Reuters Stories January 21, 2014

In what is quickly becoming the next big ongoing back and forth between Apple and [insert third party here] of 2014, a new development has unfolded in the antitrust dispute over Apple’s iBooks practices. Michael Bromwich, the external monitor assigned to ensure Apple complies to antitrust laws relating to its iBooks program, has been temporarily removed, Reuters reports, following an “administrative stay” granted to Apple following a recent complaint filed by the Cupertino tech company against the attorney.

expand full story

Reuters Stories January 13, 2014

Following Apple’s formal request last week that Michael Bromwich be removed from his role in ensuring the Cupertino company meets compliances set by the anti-trust ruling in last year’s ebooks trial, the Department of Justice has pushed back (via GigaOm) with a denial letter accusing Apple of ‘character assassination’.

Regrettably, it is now clear that Apple has chosen a campaign of character assassination over a culture of compliance. Apple could have been spending the past months working with the External Compliance Monitor with the ultimate goal of reforming its policies and training, and in the process change its corporate tone to one that reflects a commitment to abiding by the requirements of the antitrust laws. Instead, Apple has focused on personally attacking Mr. Bromwich, and thwarting him from performing even the most basic of his court-ordered functions. expand full story

Reuters Stories January 8, 2014

After earlier complaining that the company was being overcharged by the court-appointed lawyer overseeing its compliance with the terms of the ebooks anti-trust ruling, Apple has now brought matters to a head by asking for Michael Bromwich to be removed from the role, reports Reuters.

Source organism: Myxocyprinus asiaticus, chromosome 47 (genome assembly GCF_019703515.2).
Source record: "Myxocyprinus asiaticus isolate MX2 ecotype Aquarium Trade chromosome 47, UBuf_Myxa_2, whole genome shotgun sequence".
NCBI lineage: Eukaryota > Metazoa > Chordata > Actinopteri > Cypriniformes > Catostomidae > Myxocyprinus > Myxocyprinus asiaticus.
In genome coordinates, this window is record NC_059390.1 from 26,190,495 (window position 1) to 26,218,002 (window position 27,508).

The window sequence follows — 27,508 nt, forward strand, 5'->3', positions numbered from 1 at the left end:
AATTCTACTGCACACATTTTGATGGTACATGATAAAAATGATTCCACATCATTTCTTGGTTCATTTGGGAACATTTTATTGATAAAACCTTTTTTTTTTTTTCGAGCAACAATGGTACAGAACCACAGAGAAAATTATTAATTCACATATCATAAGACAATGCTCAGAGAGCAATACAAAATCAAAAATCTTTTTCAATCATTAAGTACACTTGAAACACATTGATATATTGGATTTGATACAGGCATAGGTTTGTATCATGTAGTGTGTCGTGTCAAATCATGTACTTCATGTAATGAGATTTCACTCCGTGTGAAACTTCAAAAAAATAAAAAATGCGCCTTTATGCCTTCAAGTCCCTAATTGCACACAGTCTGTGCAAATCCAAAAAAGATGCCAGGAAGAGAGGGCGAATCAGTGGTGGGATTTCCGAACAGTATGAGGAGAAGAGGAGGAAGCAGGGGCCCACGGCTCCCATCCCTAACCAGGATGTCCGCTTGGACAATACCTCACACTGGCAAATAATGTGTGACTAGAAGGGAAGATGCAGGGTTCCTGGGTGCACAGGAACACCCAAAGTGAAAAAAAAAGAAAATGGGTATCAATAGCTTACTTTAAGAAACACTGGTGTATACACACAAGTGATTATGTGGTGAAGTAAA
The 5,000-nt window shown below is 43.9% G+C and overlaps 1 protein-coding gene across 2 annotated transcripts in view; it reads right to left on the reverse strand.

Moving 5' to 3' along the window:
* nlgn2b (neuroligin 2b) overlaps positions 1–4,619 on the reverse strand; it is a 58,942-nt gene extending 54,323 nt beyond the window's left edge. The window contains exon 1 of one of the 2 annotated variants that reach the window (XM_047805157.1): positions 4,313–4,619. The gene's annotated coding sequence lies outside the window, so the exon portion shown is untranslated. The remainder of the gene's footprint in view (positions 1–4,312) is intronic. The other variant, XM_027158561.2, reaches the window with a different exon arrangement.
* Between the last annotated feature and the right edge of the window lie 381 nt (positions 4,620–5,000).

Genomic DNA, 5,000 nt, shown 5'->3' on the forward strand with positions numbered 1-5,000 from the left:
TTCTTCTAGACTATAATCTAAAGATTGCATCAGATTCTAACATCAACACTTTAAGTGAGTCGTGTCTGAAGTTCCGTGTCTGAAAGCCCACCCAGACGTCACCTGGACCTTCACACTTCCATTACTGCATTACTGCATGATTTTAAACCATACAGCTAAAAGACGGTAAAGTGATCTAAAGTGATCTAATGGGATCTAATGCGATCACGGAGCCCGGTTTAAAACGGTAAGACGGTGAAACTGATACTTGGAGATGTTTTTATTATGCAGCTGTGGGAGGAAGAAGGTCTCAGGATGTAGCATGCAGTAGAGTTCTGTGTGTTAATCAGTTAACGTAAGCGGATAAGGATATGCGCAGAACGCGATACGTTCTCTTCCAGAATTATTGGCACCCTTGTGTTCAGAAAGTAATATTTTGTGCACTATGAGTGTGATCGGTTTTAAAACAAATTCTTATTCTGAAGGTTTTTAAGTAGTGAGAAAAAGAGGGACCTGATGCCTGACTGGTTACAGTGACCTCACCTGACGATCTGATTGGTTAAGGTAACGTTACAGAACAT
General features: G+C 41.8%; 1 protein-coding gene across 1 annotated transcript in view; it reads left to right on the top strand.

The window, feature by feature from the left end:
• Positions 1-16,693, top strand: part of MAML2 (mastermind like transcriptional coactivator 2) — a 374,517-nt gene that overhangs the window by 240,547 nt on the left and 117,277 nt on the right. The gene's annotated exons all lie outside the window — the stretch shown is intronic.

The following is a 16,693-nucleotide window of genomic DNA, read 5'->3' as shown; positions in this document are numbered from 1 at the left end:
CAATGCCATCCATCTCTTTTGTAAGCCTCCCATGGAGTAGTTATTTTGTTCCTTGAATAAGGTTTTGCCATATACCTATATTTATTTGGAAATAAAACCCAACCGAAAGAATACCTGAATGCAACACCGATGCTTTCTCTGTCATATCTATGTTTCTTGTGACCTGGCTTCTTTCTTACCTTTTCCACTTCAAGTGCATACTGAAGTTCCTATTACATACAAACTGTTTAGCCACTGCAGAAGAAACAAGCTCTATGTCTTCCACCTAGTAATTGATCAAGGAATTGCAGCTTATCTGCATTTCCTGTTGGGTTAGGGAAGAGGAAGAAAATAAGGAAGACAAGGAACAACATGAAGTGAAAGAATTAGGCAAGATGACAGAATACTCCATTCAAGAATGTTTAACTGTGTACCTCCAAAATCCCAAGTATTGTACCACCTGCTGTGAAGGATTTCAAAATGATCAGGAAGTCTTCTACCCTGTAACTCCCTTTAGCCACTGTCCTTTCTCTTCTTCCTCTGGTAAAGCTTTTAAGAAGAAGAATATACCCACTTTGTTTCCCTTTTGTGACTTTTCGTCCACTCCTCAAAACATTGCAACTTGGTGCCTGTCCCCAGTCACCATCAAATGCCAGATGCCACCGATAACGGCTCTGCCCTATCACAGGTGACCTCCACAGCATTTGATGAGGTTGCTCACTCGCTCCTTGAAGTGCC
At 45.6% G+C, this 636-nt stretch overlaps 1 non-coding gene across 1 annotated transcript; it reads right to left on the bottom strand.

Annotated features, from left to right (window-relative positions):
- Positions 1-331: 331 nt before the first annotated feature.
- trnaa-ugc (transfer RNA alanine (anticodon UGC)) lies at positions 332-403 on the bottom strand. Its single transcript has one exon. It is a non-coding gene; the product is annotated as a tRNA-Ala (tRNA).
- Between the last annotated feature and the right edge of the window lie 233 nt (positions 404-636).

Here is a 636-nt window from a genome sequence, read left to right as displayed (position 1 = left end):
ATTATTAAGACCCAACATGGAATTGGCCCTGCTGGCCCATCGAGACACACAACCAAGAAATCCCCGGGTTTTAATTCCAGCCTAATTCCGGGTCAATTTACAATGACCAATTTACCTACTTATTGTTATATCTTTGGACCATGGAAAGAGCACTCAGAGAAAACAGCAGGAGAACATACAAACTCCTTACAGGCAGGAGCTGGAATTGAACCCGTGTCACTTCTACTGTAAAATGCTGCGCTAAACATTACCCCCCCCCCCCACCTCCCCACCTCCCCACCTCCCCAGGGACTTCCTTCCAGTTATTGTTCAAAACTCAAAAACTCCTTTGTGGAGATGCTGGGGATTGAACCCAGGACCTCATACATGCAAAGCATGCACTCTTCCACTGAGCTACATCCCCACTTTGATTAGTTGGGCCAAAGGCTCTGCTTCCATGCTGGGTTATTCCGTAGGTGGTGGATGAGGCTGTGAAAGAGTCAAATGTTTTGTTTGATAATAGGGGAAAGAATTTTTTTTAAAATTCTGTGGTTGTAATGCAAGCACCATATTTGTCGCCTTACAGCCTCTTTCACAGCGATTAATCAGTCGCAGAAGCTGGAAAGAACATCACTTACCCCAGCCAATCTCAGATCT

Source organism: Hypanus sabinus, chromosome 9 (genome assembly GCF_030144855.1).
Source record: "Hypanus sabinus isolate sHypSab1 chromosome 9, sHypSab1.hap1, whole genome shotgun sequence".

An attorney for the consumer technology giant on Tuesday asked U.S. District Judge Denise Cote in Manhattan to disqualify Michael Bromwich from serving as an external compliance monitor, arguing he had shown a personal bias against the company.

In a letter to Cote, Apple’s lawyer cited a “wholly inappropriate declaration” filed by Bromwich last month …  expand full story

Reuters Stories December 12, 2013

Court rejects Samsung’s attempt to ban Apple devices in South Korea over patent infringement

Reuters is reporting that Samsung’s lawsuit against Apple in South Korea, aiming to ban Apple phones and tablets, has been lost. The case dates back to the patent wars of 2011 where Apple and Samsung sued each for patent infringement other around the world.

Samsung’s claims revolved around messaging and content display. The judge said Apple’s devices do not violate the claims. The court threw out the possibility of a sales ban as well as rejecting damages totalling just under $100,000.

Samsung is currently deciding whether to appeal. Unsurprisingly, Apple was pleased with the decision.

“We are glad the Korean court joined others around the world in standing up for real innovation and rejecting Samsung’s ridiculous claims,” Apple Korea spokesman Steve Park said.